The TSB also conducted dozens of smaller investigations each year, and these too have led to
numerous advances in transportation safety. For instance, vessels trading internationally must
now carry survival suits for all crewmembers. Pipeline companies have integrity management
programs to deal proactively with system deficiencies. Railway companies have removed
thousands of defective wheels from service and implemented better systems for tracking
components. In aviation, a greater number of aircraft now require equipment to help avoid
collisions with terrain, and pilots now use improved information to land at smaller airports
in low visibility.
Over the years, TSB expertise has also been called upon around the world. In 1991, the TSB
provided extensive assistance to the government of Saudi Arabia following a fatal crash of a
Canadian-registered aircraft. A TSB investigator served as investigator-in-charge in a Nepalese
aviation accident investigation in 1992. More recently, the TSB assisted New Zealand in its
investigation of a 2009 ferry accident, which was conducted on behalf of the Kingdom of Tonga.
And in 2012, the TSB was asked by the U.S. National Transportation Safety Board to lead an
investigation into a mid-air collision in Virginia, in which one of its own employees was involved.
The TSB’s Laboratory, meanwhile, routinely assists other countries with flight recorder analysis.
These and other efforts have helped contribute to our reputation as a world leader in accident
investigation, but we’re also busy—and proactive—at home. Our safety Watchlist, first
implemented in 2010, has been an excellent tool for drawing attention to the issues posing
the greatest risk to Canada’s transportation system. As a result, both Canada’s regulator and
industry members have placed a greater priority in addressing these issues, and we have seen
marked progress. We have also been more active in communicating with Canadians, especially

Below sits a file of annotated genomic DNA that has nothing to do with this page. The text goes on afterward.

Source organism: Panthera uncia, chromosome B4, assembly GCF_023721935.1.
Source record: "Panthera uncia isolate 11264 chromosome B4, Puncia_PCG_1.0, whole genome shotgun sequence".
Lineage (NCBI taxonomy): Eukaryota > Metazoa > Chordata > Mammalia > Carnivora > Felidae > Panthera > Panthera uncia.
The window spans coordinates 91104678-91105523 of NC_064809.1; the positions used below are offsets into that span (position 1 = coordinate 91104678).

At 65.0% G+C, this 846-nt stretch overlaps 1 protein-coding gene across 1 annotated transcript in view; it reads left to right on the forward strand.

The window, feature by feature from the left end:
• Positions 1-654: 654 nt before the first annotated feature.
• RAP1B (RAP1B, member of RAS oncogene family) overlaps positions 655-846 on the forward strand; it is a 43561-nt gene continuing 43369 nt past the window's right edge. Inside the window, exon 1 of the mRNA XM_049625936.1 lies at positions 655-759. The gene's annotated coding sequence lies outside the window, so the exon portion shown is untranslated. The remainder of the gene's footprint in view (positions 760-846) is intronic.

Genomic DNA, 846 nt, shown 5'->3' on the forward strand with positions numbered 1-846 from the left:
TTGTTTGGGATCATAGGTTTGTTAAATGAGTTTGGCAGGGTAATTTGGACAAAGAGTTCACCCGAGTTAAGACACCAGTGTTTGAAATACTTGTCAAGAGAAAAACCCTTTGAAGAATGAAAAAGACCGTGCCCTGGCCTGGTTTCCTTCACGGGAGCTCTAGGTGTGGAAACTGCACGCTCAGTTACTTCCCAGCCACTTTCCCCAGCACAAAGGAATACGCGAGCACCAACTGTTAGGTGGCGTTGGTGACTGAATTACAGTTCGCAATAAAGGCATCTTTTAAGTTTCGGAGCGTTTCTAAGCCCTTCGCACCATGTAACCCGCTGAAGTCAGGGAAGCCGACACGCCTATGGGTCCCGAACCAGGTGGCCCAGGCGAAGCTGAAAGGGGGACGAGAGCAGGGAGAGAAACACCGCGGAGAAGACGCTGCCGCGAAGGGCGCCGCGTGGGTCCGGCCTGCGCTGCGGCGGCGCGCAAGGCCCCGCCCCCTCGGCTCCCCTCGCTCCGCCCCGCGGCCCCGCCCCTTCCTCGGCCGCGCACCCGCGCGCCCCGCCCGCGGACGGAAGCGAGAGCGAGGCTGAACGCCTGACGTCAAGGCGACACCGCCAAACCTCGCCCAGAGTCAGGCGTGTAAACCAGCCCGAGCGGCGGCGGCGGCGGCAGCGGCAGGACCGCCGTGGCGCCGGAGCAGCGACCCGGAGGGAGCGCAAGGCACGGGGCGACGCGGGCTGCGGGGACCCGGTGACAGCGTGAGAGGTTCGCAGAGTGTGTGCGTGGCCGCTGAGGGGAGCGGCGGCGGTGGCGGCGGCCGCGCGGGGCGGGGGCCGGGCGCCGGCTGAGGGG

via our website and social media, as we strive to make more information about accidents and
investigations available sooner.
As transportation continues to evolve, the one constant in all of our work has been change itself:
new challenges are constantly arising, and we must adapt and respond in kind. The introduction
of safety management systems (SMS), for example, has pushed companies in all transportation
modes to take a greater role in managing their own safety—and led investigators to examine
not just the organizational processes they put in place to do so, but the oversight that is then
provided by the regulator. An increase in North American crude oil production, meanwhile,
has led to a staggering increase in oil shipments by rail—and a brighter spotlight on our related
investigations. Finally, with technology itself evolving at such a rapid pace, the sheer-amount
of technical know-how required to do our jobs grows almost daily. This, combined with the
proliferation of 24/7 news channels, portable devices, and the global reach of today’s Internet,
means that the demand for information—and the requirement for us to respond and deliver—
has never been greater.
That’s a lot of change for one country, and for one organization. Looking ahead, the TSB will
continue to investigate accidents, keep pace with changes in the industry and technology, and
effectively communicate what we learn to Canadians and the world.